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is there a way to add iron into dirt? Answered

i am trying to plant a maple tree and i found that it needs quite a bit of iron 

9 Replies

wemja (author)2015-05-08

All gray iron oxide should work since those contain Fe+2

I am pretty sure that almost all gardening stores have iron powder for sale.

Just make sure that you leave at least a few weeks in between adding the iron and throwing chalk on your lawn/plants the chalk slows the iron absorption down since it makes the pH higher.

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Metal_maestro (author)2015-05-09

Surprisingly you can't just add any old iron and be available for use by plants. Chelated iron is the only form of iron that is usable by plants. Some confusing chemistry stuff is the reason for this. A quick search got me this: http://www.amazon.com/Grow-More-7450-8-Ounce-Conce...

One more piece of advice, you may want to find out how much iron is available in the soil to begin with. There's no sense wasting good money paying for fertilizer you don't really need. A soil test is the easiest way to accomplish this. If you live in the United States your local nursery, Master Gardener club, or Ag Extension office may be able to assist you there.

And my last thought is that an iron deficiency typically will not cripple your plants. Iron is what is known as a micro nutrient. The amount generally required is very small in relation to nitrogen, phosphate, potassium, and sulfur. At worst low iron will just leave your foliage a little discolored, a yellow/white if I remember. Good luck to you and happy planting!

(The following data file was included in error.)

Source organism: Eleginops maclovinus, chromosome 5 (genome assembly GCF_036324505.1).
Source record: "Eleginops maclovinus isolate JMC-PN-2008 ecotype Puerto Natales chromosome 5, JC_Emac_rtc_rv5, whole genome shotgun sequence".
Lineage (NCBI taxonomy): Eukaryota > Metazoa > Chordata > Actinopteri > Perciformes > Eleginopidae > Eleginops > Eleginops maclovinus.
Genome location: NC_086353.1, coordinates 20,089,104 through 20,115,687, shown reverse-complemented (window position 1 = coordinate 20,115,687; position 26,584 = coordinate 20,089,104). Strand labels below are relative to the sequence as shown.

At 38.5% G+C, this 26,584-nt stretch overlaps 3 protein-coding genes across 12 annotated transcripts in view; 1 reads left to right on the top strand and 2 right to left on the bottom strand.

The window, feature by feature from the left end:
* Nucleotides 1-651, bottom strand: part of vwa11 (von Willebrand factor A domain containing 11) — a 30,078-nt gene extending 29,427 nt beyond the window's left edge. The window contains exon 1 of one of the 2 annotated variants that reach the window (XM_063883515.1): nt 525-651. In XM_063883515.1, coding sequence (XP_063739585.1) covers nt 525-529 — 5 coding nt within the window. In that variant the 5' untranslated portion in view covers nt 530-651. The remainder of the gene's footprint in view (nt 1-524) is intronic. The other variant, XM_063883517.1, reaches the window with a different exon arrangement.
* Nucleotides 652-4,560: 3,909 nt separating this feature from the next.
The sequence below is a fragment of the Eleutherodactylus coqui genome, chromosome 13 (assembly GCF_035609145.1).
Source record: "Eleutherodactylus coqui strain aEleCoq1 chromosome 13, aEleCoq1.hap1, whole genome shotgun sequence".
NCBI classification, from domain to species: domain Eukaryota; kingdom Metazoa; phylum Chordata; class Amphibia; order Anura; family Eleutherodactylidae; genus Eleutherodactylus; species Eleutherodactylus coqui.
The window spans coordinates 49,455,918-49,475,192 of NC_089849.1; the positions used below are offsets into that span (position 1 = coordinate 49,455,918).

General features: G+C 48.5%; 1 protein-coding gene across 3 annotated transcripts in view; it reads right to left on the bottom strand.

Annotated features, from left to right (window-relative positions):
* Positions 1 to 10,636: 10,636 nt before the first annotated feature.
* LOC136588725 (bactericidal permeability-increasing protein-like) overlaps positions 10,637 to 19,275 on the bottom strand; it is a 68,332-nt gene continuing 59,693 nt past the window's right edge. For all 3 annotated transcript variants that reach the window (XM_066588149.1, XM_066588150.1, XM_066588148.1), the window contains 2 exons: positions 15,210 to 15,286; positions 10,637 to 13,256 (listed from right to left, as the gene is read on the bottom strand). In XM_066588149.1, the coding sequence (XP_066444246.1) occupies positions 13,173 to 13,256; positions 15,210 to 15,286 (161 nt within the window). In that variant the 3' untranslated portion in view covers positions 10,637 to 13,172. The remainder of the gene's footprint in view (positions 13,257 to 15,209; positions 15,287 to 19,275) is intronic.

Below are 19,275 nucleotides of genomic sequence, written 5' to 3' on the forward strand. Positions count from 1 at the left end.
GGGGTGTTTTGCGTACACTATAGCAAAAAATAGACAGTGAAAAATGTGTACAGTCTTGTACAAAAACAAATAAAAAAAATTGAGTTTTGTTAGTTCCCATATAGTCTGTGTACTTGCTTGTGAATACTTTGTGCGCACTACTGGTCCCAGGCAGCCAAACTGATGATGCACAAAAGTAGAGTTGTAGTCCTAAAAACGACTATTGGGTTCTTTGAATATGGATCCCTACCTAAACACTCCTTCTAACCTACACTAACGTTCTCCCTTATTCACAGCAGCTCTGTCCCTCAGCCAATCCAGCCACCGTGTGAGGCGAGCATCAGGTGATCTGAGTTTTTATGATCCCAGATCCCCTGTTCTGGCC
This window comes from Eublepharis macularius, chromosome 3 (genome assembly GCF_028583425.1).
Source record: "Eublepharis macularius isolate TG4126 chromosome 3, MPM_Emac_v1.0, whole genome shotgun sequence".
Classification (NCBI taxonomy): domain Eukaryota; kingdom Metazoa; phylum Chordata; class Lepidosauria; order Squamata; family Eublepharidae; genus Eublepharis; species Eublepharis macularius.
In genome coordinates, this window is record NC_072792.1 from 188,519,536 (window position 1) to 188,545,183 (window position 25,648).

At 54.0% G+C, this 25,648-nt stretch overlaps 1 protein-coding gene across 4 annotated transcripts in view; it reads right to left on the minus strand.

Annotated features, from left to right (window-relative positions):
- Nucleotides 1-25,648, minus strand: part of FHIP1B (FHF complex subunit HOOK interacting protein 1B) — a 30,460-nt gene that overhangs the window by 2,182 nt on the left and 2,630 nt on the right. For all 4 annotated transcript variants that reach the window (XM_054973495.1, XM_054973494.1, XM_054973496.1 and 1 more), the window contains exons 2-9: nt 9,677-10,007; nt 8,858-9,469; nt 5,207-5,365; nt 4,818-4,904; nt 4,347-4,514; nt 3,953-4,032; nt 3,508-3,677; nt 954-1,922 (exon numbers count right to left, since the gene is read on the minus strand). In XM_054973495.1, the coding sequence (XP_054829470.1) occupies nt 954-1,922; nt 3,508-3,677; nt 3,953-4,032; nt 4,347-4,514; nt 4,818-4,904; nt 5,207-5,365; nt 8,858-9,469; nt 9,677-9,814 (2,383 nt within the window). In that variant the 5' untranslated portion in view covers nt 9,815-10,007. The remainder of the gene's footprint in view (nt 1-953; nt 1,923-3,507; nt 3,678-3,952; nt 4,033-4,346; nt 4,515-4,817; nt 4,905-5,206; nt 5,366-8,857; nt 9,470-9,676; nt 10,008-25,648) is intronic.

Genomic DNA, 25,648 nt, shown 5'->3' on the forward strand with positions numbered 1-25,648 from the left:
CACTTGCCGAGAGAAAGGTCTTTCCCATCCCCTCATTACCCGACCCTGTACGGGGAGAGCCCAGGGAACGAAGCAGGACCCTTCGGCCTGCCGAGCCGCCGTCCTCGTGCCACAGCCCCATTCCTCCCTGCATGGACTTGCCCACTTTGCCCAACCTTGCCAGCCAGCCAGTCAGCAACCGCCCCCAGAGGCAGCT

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Jack A Lopez (author)2015-05-07

I think the answer depends a lot on the existing chemistry of your soil. I asked Google about, "iron nutrient for plants ion soluble", and it returned this page,


among others.

Just from reading that page, it kind of looks like you want to get iron ,Fe, into soluble Fe+2 or Fe+3. Also it says plants prefer Fe+2 for some reason.

If your soil has very low pH, i.e. it is on the acid-ic side, you could probably just bury some scrap steel, like an old car, next to your treeling, and the steel would electrochemically dissolve and fertilize your treeling with soluble iron.

In the event your soil has high pH, i.e. it is on the base-ic side, then that makes it harder for your plants to absorb iron, for the reason that the iron tends to turn to Fe+3, and Fe+3 is insoluble in high pH soil.

In article linked above, their answer to an iron deficiency seems to be cheap iron(2) sulfate, FeSO4, which will work for acid soil (but not for alkaline), versus various iron chelates that get more expensive the more alkaline your soil is.

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Vyger (author)2015-05-07

That is both funny and sad. Our well water has so much iron in it that it stains the grass and tree leaves red.

I don't know if just throwing a bunch of old nails in the hole when it's planted would work. I do know that they make iron supplement fertilizers but it could get costly. Depending on where you live there might be county ag agents that can help with info like that. They might suggest that you get the soil sampled and tested.

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Jay353 (author)Vyger2015-05-07

would just normal tap water work?

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Vyger (author)Jay3532015-05-07

Mine would because it has so much rust and iron in it already. Municipal water has much less minerals usually. Also my water is very alkali. My water kills things like raspberries because they require an acidic soil. Maple's require neutral soil to slightly acidic.

Here is an article on iron problems and what to do about them.


You can do a Google search and it has all kinds of info.

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